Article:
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abozer, Research Assistant

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Experience: B.S. Mechanical Engineering

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PHYSICS QUESTION -- This is an extremely sophisticated physics

Customer Question

PHYSICS QUESTION -- This is an extremely sophisticated physics question; only answer if you are an EXPERT IN PHYSICS ------ A person in a boat floating in a small pond throws an anchor overboard. Does the level of the pond rise, fall or remain the same? ------

Please give an answer with formulas and numbers so i can understand the concept quantitatively as well as qualitatively.

I know the answer off the top of my head that the water level will decrease.

abozer :

Here is the proof.

abozer :

Let the volume below the level of water be our reference in order to decide if the water level will increase or decrease.

abozer :

Initial volume below the water level is the summation of the volume of water and the volume of the boat below the water level.

abozer :

So the initial volume is,

abozer :

Vi = Vwater + Vship1

abozer :

sorry, let's call it boat,

abozer :

Vi = Vwater + Vship1

abozer :

Vi = Vwater + Vboat1

abozer :

I used the index 1 next to the boat because the Volume of boat below the water level will change after the anchor is removed.

abozer :

So the final volume can be written as follows,

abozer :

Vf = Vwater + Vboat2 + Vanchor

abozer :

We do not need to include the volume of the anchor in the initial volume because it is inside the boat.

abozer :

Now let's use the lifting force formula,

abozer :

F = V(below water level) * d(density of water)

abozer :

So for the initial case,

abozer :

The force is lifting both the boat and the anchor,

abozer :

Vboat1 * dw = mboat * g + manchor * g

abozer :

here g is the gravitational acceleration,

abozer :

from this equation we can get,

abozer :

Vboat1 = mboat * g / dw + manchor * g/dw

abozer :

Substitute this in the initial volume formula we got above,

Customer:

I don't know this formula F = V(below water level) * d(density of water)

Customer:

where is gravity?

abozer :

The force applied to the boat by the water,

abozer :

is equal to the volume of boat below water level times the density of water.

abozer :

The force must be equal to the weight of the boat and anchor,

abozer :

Weight is found by multiplying the mass and the gravity,

Customer:

this book I use doesn't provide that formula so I can't use it to solve the problem

abozer :

So the following equation must hold for the boat to float,

abozer :

Vboat1 * dw = mboat * g + manchor * g

abozer :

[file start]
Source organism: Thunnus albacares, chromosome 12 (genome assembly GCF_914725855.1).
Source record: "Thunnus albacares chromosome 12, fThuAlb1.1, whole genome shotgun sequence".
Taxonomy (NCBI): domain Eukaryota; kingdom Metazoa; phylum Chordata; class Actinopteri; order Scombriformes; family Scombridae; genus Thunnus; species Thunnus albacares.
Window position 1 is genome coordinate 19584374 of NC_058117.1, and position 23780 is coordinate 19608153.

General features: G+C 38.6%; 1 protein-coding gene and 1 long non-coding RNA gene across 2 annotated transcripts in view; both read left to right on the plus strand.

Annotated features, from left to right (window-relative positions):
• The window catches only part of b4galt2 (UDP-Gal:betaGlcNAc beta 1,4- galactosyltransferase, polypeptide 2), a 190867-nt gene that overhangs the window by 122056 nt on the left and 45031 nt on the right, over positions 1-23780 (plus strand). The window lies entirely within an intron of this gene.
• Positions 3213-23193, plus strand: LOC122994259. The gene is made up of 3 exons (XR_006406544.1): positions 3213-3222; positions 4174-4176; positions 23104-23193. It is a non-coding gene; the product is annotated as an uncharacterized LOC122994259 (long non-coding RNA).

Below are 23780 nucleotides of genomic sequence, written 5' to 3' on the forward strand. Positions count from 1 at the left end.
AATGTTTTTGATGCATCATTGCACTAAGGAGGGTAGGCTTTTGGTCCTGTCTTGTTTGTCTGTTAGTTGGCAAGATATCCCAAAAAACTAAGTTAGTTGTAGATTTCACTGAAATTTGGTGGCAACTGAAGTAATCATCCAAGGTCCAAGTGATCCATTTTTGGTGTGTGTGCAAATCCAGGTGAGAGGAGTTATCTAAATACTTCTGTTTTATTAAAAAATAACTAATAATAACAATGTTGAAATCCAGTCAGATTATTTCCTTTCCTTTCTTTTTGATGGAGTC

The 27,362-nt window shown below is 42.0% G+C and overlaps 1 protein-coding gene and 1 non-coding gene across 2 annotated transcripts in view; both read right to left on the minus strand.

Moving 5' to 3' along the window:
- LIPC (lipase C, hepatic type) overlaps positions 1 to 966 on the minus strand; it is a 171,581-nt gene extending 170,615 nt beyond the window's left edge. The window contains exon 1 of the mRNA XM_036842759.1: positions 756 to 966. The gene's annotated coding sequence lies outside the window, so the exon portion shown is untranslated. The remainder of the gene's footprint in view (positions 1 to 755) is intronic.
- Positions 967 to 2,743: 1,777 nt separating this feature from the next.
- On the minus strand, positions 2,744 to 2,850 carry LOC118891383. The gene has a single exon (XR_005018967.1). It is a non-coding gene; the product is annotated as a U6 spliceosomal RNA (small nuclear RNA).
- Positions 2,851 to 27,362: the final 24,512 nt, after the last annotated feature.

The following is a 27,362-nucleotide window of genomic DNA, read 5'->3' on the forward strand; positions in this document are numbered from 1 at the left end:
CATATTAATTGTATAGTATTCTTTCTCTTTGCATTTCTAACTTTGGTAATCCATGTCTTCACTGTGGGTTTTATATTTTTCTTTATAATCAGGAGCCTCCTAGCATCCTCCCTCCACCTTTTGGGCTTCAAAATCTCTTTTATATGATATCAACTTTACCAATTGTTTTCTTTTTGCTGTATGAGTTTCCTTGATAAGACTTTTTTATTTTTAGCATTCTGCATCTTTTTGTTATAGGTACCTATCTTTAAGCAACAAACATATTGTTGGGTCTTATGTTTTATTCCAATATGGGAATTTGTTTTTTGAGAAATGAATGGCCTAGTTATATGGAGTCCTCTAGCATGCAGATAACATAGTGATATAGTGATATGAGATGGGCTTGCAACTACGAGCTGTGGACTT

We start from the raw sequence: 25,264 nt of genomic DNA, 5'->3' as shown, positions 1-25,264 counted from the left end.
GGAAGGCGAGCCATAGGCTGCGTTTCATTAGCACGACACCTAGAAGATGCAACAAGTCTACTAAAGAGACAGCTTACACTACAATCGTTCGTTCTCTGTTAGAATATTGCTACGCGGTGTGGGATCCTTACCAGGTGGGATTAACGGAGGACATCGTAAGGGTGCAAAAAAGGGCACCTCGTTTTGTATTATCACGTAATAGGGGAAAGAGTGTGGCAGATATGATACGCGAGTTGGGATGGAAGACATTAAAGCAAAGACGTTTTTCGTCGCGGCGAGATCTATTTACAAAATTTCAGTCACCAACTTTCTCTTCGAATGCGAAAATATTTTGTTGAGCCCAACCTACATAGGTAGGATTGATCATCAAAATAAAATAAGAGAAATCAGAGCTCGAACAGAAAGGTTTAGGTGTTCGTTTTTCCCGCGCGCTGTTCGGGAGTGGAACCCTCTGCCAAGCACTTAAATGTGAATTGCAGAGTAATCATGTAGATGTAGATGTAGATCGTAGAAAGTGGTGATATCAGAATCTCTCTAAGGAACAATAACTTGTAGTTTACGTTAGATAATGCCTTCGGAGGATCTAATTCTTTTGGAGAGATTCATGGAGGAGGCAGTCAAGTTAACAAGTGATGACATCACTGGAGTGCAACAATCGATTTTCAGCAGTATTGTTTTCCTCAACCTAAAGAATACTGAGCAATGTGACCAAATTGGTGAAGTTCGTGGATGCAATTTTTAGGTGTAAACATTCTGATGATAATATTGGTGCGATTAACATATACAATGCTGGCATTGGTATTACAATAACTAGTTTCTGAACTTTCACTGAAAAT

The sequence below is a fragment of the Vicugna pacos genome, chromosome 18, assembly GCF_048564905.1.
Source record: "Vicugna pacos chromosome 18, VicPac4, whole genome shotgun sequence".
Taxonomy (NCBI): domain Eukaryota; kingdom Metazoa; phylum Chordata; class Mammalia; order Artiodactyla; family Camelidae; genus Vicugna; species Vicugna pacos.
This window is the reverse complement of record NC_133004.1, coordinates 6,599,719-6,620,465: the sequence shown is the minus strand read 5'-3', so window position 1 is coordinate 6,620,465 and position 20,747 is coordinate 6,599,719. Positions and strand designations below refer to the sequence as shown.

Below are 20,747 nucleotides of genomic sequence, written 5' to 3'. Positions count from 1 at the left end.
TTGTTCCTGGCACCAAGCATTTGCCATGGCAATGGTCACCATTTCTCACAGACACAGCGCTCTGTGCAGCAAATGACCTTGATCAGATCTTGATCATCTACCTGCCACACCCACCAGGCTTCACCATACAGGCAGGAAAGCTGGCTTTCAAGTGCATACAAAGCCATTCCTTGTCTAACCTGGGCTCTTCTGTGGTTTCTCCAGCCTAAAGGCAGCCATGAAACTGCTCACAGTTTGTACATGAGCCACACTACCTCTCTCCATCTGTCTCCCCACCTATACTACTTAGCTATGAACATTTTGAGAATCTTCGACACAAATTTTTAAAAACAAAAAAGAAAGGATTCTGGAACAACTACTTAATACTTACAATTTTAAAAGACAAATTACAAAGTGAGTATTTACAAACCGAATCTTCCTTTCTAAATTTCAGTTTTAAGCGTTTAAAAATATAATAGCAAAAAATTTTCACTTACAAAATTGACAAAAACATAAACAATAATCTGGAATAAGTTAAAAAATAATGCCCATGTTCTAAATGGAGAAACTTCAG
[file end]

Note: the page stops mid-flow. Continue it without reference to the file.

The symbols may be different,

abozer :

but that is the formula,

abozer :

Please check your book to see if there is a similar formula to find the force on an object in water.

Customer:

no, this isn't working. let's try something different. I got the answer you proposed in the beginning doing it my way. I want you to check my work and reasoning and see if it makes sense as a quantitative solution to this problem

abozer :

ok. please post it.

Customer:

The anchor is in the raft and the raft is floating so F_{g }= F_{b }and p_{o}V_{o} = p_{f}V_{f}

The density of iron (the anchor) is greater than the density of water so

V_{o} < V_{f }

When the anchor is tossed overboard, the volume of water displaced by the anchor must now be equal to the volume of the anchor. Since the volume of the anchor is constant the volume of the water must now be less. In other words, since V_{f}is now equal to V_{o }then V_{f }must have decreased. Hence the water level falls.

Customer:

I let po = 5 and Vo = x , then pf = 1 and Vf = 10 so Vo = 5

Customer:

sorry, Vo = 2

abozer :

Could you tell me what the symbols, Fg, Fb, po, Vo, pf, and Vf are,

Customer:

Once the anchor is thrown overboard Vo is still 2 (constant volume) but Vf must now ALSO be 2 since the anchor is submerged in the water and the anchor and the volume of water displaced must be the same.

Customer:

Then since Vf is now 2 -- no longer 10 -- the volume of water has decreased and the pond level decreases.

Customer:

Fg is weight of the object, Fb is bouyant force, po is density of the anchor (iron, simplified), pf is the density of the water (simplified), Vo is the volume of the object, Vf is the volume of the water

abozer :

ok. Let's see.

abozer :

So you are using the bouyant force.

Customer:

yes

abozer :

The bouyant force is equal to the mass of the displaced water.

abozer :

right?

Customer:

yes

abozer :

That's exactly what my formula means.

abozer :

Fbouyant = Vboat1 * dwater

abozer :

Vboat1 is,

abozer :

the volume of the displaced water in the initial case.

abozer :

right?

Customer:

no Fbouyant = Vwater * density of water * g

Customer:

Fg = V boat * density boat * g

abozer :

yes, sorry. there is a g,

abozer :

So in your approach,

abozer :

you are not considering the boat itself.

abozer :

and solving it just by using the anchor.

Customer:

right

abozer :

that also works but it is better to add it into analysis and it will cancel out later on.

Customer:

right i understand that

abozer :

and you say the volume of water changes but it does not.

abozer :